My dad had a strong attraction to thrift stores. When I was in third grade he brought home a “good as new” clarinet.
“I got it so you can take music lessons next year at school,” he said. I was a little puzzled, since I’d never mentioned any interest in the clarinet and wasn’t familiar with it at all. Who knows? Maybe Dad had a special place in his heart for Benny Goodman and wanted one of his offspring to reproduce the sweet sounds of his youth. Whatever his thought process, I looked forward to music lessons that fall.
I proudly carried my instrument case to school that first day, recognizing the opportunity presented me: to follow in the footsteps of my older brother, who had been playing trombone since he was in fourth grade and who, by that time, was playing some very nice melodies. Unfortunately, my optimistic outlook would fade. I carefully assembled the instrument and moistened the reed, according to the music teacher’s instructions, but soon realized it would be weeks and weeks before I would even be able to play the simplest of little tunes. But that wasn’t the worst of it, no. The realization that in order to produce any sound with the thing, the reed had to vibrate between my mouth and the mouthpiece. And I really didn’t like the way that felt. To make things even worse, there were the ever-startling squawks that would come out of the thing with no warning at all, when all I was trying to play was, say, a B-flat.
Undeterred, I carried that little black case back and forth to school and practiced diligently between lessons, week after week, hoping against hope that things would improve. But I only endured more of the same: a perpetual buzzing on my lips and an endless series of random, unnerving, and distinctly non-musical squawks. Needless to say — and you may have seen this coming — I fell out of love with the clarinet.
[Note: Not once during my struggle did I entertain the notion that my predicament may have resulted from any fault of the player of the clarinet, but instead, using my primary school reasoning power, opted to regard clarinets, in general, as stupid.]
I finished out that year’s instruction having basically given up on my instrument, mesmerized instead by two fifth grade flute players. Oh, the exquisite — nay, angelic — sounds that emanated from their wonderful instruments! What bliss, what joy they must be experiencing! My heart coveted those flutes in the worst way. But alas, our family owned one trombone and one clarinet and I would never, ever have confessed my lust to anyone. So at the end of the year, with resignation, I quietly parked the clarinet in the hall closet, never to retrieve it. And thus my budding career in instrumental music was scuttled almost as soon as it began.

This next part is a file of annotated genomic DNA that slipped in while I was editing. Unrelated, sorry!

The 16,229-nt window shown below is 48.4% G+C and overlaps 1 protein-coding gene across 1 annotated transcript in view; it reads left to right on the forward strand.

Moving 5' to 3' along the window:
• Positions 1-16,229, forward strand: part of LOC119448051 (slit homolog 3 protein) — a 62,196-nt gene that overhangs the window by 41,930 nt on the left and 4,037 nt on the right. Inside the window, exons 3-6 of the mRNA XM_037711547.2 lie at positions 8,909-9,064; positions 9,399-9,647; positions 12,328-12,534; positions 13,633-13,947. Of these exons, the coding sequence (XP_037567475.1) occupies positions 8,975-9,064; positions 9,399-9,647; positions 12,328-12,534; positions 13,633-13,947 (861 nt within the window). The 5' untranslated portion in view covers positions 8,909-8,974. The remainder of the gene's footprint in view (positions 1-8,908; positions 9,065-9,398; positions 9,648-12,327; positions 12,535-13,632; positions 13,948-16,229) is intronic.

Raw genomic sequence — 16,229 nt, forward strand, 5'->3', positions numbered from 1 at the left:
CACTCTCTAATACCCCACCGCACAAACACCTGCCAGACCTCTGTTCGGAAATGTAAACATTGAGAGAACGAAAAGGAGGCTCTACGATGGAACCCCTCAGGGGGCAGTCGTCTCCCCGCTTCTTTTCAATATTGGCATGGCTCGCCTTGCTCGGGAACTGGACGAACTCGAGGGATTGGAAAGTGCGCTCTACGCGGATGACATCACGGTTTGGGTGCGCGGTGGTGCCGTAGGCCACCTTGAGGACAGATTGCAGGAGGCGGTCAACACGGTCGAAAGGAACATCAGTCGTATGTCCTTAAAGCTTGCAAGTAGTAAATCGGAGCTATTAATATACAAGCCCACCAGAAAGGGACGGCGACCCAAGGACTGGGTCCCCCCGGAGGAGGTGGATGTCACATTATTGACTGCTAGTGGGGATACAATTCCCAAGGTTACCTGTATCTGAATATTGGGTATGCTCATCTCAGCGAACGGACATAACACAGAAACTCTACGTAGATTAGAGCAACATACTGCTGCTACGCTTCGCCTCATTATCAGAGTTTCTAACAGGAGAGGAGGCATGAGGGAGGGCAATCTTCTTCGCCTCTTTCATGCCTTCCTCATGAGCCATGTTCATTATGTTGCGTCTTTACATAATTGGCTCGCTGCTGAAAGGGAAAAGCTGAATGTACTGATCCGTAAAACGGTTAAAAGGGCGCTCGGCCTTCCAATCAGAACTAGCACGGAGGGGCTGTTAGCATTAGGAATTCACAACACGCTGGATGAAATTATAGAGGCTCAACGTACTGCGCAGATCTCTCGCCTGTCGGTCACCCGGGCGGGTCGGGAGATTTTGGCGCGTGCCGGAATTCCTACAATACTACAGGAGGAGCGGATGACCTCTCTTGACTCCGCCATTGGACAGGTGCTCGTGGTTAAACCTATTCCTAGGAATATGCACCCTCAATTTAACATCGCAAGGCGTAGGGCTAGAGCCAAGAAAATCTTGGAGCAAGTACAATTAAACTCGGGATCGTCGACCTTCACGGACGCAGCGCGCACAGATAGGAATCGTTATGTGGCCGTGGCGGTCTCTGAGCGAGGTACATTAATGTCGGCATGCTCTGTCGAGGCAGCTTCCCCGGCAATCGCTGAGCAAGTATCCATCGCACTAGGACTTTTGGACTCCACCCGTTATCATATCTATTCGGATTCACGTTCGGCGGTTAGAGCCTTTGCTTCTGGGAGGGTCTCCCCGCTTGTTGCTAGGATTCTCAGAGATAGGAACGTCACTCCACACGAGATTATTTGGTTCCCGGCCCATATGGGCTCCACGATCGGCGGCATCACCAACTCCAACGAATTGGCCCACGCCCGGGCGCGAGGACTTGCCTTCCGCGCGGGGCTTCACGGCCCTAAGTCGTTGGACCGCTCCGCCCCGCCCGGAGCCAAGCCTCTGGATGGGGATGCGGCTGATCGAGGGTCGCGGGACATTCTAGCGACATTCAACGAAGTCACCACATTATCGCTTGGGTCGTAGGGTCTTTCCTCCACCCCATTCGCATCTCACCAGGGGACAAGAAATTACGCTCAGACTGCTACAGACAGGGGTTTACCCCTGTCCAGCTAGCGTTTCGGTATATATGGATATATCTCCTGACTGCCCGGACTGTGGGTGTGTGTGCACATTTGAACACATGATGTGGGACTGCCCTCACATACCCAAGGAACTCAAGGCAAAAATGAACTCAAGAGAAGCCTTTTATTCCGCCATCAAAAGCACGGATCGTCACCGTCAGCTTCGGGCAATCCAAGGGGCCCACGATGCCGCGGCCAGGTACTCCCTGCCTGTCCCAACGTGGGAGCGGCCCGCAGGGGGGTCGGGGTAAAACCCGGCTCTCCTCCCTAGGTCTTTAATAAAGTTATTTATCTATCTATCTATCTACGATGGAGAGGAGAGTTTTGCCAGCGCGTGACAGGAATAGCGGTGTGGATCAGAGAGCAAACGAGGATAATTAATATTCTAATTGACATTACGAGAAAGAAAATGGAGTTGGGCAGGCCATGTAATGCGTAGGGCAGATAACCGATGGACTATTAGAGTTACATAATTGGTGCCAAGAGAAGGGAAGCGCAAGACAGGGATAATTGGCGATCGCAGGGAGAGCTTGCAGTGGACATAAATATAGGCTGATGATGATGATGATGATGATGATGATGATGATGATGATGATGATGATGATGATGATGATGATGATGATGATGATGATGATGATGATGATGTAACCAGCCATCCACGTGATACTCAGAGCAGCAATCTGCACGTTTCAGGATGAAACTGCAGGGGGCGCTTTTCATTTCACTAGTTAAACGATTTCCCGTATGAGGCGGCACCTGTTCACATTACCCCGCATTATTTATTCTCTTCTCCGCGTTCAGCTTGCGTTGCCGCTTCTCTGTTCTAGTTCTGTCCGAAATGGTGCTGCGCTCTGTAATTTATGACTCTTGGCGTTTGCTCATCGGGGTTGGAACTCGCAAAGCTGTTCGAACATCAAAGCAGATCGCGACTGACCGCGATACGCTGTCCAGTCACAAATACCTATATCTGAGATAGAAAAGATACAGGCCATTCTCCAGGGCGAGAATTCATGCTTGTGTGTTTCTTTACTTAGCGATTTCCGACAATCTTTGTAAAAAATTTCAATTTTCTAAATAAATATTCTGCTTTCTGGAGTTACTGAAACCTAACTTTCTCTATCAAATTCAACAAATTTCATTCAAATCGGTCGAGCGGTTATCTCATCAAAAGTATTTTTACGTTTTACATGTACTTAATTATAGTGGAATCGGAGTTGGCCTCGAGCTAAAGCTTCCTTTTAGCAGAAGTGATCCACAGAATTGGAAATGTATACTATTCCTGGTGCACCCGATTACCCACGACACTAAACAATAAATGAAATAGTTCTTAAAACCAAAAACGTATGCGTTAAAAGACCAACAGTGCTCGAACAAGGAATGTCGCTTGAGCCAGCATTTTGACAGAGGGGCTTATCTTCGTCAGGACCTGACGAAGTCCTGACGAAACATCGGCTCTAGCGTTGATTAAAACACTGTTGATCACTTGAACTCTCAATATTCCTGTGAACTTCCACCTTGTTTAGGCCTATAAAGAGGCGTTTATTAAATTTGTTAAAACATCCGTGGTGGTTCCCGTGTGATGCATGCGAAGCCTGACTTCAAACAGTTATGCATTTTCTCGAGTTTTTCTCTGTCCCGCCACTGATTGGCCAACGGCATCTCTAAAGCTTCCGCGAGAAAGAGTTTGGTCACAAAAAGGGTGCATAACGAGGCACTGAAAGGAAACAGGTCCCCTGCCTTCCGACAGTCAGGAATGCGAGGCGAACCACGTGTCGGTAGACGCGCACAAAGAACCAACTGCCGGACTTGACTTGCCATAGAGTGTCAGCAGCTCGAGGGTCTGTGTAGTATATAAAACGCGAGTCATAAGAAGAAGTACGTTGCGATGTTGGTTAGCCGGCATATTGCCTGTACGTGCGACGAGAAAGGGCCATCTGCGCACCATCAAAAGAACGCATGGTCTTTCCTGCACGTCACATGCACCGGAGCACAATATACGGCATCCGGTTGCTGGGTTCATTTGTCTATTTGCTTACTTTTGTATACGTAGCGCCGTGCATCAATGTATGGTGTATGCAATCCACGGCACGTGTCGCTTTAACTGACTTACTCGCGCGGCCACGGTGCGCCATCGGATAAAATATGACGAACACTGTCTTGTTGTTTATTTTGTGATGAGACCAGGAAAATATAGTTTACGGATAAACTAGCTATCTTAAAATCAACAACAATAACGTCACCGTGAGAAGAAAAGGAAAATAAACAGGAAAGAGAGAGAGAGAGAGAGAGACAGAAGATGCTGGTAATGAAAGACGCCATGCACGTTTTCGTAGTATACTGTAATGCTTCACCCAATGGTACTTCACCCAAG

Then during my freshman year in high school, out of the blue, my brother challenged me at the dinner table.
“Linda, why aren’t you in band? You’re a good singer. You could play an instrument too, if you wanted to.”
“I hate the clarinet.”
“Who says you have to play clarinet?”
“Well, that’s the only thing we have.”
“What would you like to play?” No one had ever asked me that before, nor had I ever divulged my secret passion.
Without hesitation I shot back, “Flute.”
“I’ll ask the band director if I can borrow a flute for you to try out this weekend — he’ll probably let me.”
Wow. I got butterflies just thinking about getting to hold one in my hands. A few days later, the dream became reality. After several hours of experimenting, I was actually producing a few notes — those rhapsodic flute-y notes. I was in love. The following school year, I signed up for beginning band as well as the individual instruction my school offered. My career in instrumental music was suddenly back on track. I continued playing throughout high school and then auditioned for the college stage band. (They played augmented arrangements that featured flute embellishment.) I passed the audition and proudly took my place in the group. I had a grand time, especially when we took our show on the road — we hit Nashville and Cincinnati the next summer (1970).
Oh yeah. I should probably mention that I fell hard for the drummer in that college band and married him a few years later. And all because my brother figured it was a shame I wasn’t playing some instrument or other…